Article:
So long, Poverty Palace

Building restoration brings end of era for community of do-gooders

In 1925, the Cal West building was the height of downtown class. Later, it became a haven for nonprofit organizations and the companies that catered to them, like direct-mail consultant Matt Kuzins.

In 1925, the Cal West building was the height of downtown class. Later, it became a haven for nonprofit organizations and the companies that catered to them, like direct-mail consultant Matt Kuzins.

It’s a cool summer morning in downtown Sacramento, and Lynn Sadler’s office windows are wide open to welcome the breeze and enhance her views of City Hall and Cesar Chavez Plaza. When the smog clears, she’ll be able to see Mount Shasta and the Sierras from her eighth-floor office at 926 J Street. And on Friday evening, if she works late enough, she’ll enjoy the sounds of a free concert across the street.

Not bad digs for the executive director of the modestly funded Mountain Lion Foundation. “I love my view. Given that the goal of our organization is to protect the environment, it’s nice to be able to see it, to open the windows and breathe the air,” she said, “even if that air is not so clean.”

The view is not the only reason Sadler was drawn to the office at the former Cal West building. When she moved into the space three years ago, the historic old high-rise was nicknamed the “Good Guys Building” (or sometimes “Poverty Palace") because it housed more than 20 nonprofits or public-policy advocates. They came to be near the Capitol, their clients and their colleagues, and to tap into a close-knit community where business often took place in elevator rides and advice was only a flight of stairs away.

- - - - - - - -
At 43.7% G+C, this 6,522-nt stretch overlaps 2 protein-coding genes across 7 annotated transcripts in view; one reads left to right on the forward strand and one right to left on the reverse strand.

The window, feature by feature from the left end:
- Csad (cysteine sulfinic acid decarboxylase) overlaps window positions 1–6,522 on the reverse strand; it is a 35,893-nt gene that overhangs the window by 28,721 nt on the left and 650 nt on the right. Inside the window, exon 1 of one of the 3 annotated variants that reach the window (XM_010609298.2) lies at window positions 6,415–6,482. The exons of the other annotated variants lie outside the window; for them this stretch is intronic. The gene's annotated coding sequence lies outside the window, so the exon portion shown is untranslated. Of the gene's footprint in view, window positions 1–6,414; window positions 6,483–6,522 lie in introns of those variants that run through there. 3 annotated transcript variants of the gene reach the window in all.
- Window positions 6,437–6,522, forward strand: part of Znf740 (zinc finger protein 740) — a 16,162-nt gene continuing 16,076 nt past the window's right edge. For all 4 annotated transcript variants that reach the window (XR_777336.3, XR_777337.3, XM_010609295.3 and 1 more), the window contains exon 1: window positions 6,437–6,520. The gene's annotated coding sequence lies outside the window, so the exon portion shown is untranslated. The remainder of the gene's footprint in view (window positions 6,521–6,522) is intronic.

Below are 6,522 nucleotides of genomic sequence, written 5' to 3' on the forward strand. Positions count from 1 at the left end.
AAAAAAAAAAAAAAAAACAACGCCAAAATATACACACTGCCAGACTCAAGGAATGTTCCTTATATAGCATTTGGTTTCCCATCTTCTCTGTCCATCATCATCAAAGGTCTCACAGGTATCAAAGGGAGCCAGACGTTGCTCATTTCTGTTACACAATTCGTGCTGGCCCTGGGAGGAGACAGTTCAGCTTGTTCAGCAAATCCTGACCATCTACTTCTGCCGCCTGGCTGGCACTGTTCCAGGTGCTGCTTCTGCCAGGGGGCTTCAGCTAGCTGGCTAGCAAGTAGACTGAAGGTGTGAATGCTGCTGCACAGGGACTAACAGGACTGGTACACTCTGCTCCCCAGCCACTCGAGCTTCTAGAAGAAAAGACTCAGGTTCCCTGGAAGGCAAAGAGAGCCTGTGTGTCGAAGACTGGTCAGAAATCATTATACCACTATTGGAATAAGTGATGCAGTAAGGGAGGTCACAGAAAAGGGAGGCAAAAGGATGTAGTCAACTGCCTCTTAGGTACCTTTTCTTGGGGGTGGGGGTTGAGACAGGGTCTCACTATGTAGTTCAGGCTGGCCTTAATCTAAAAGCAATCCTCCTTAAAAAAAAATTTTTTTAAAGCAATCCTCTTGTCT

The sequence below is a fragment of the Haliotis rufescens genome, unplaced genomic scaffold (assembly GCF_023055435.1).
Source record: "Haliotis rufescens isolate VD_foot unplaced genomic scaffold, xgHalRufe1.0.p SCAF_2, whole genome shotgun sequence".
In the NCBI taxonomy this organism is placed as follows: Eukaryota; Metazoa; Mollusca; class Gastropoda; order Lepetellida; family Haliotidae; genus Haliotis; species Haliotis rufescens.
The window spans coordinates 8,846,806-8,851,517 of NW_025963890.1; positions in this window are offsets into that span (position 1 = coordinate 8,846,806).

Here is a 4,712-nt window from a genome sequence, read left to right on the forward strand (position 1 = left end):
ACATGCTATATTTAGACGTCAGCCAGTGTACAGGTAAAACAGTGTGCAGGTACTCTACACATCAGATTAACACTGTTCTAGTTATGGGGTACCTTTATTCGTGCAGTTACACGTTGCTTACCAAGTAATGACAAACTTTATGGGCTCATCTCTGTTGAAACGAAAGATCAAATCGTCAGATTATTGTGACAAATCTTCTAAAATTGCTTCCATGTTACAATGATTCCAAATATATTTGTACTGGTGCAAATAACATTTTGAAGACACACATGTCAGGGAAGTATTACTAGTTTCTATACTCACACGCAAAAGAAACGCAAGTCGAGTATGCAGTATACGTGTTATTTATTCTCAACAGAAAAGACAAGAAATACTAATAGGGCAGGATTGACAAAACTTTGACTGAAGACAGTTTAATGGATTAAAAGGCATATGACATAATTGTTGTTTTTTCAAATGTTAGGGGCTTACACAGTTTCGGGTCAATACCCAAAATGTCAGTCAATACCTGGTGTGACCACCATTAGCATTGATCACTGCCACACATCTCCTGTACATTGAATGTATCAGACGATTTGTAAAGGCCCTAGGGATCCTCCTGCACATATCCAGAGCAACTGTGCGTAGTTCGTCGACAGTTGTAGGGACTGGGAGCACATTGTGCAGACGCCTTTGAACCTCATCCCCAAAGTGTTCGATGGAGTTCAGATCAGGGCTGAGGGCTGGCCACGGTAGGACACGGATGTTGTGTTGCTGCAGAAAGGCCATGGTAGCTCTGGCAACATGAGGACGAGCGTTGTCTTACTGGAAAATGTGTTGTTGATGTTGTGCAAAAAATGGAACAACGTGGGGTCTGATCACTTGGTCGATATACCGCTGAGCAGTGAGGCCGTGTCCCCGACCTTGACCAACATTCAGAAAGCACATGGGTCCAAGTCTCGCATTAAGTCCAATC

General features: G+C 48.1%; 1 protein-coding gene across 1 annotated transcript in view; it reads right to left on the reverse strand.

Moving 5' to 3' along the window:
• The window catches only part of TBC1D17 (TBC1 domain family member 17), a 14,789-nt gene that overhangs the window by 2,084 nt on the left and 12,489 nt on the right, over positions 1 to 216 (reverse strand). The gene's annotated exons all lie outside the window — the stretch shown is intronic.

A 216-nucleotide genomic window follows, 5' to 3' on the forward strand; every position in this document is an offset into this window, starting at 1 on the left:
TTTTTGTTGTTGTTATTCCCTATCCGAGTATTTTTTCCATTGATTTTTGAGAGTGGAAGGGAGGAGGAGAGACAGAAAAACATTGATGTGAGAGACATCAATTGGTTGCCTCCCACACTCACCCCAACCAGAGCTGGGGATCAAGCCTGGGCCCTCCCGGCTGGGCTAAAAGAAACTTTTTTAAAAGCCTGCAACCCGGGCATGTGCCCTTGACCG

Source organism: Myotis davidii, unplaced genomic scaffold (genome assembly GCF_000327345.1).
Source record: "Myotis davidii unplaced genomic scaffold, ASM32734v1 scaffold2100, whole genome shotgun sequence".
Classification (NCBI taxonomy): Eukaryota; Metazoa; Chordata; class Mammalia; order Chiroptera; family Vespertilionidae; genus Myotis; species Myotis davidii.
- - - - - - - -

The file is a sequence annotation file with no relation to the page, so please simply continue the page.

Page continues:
They also came for the cheap rent—somewhere around $1.40 per square foot compared with $1.65 and higher for comparable office space nearby.

Now that’s all changing. In April, the building was acquired by Rubicon Partners Inc., a real-estate development firm, which is planning to restore the building and transform it to Class A office space—in other words, too pricey for the likes of its current tenants. Most have already moved out, settling for smaller spaces in other downtown facilities or relocating to different parts of the city where rent is cheaper and parking more plentiful. For those who remain, good-naturedly overlooking temperamental air conditioning and persnickety plumbing, there’s a sense of sadness at the end of an era.

Of course, 926 J Street was not always a Mecca for the budget-deprived. When it opened in 1925 as the first “skyscraper” in Sacramento, it was hailed as one of the city’s architectural gems. Its first owner, Cal Western Life Insurance Co., selected renowned San Francisco architect George Sellon to give its Sacramento headquarters high-class flair. The result was a classical- and Renaissance-inspired high-rise topped by a two-story French chateau-style structure. The arched entrance opens to an ornately decorated lobby complete with mosaic tile walls, a sweeping marble staircase and a decorative plaster ceiling created by Sacramento artisan Thomas Scollan.

The price tag? An even $1 million, paid in full before Cal West even unpacked its boxes.

“This was the height of roaring-'20s exuberance,” said Roberta Deering, preservation director for Sacramento, who is helping guide Rubicon’s renovation of the building. “They used excellent materials, perfect scale and proportion. Everything was done just right.”

Don Rinella, 84, a native Sacramentan, remembers being swayed to take his first job at Cal Western in part because of the fanciness of its headquarters. “There was a prestige about working there,” he said.

Cal Western occupied the first six floors of the building. The rest were leased mainly to doctors and lawyers. Hats and suits on men were the standard. Women were required to wear dresses and pantyhose. As they arrived in the lobby on weekday mornings, a uniformed elevator “starter” would direct tenants into the elevators and instruct the elevator operators when to leave.

The building took on another valued role in the ‘40s when it doubled as an observation post during World War II. Rinella, who served on one of the nighttime crews, said volunteers would scan the skies and report the position and direction of any aircraft to a central station. “Not too much happened,” recalled Rinella. “We were excited when any airplane passed through the sky.”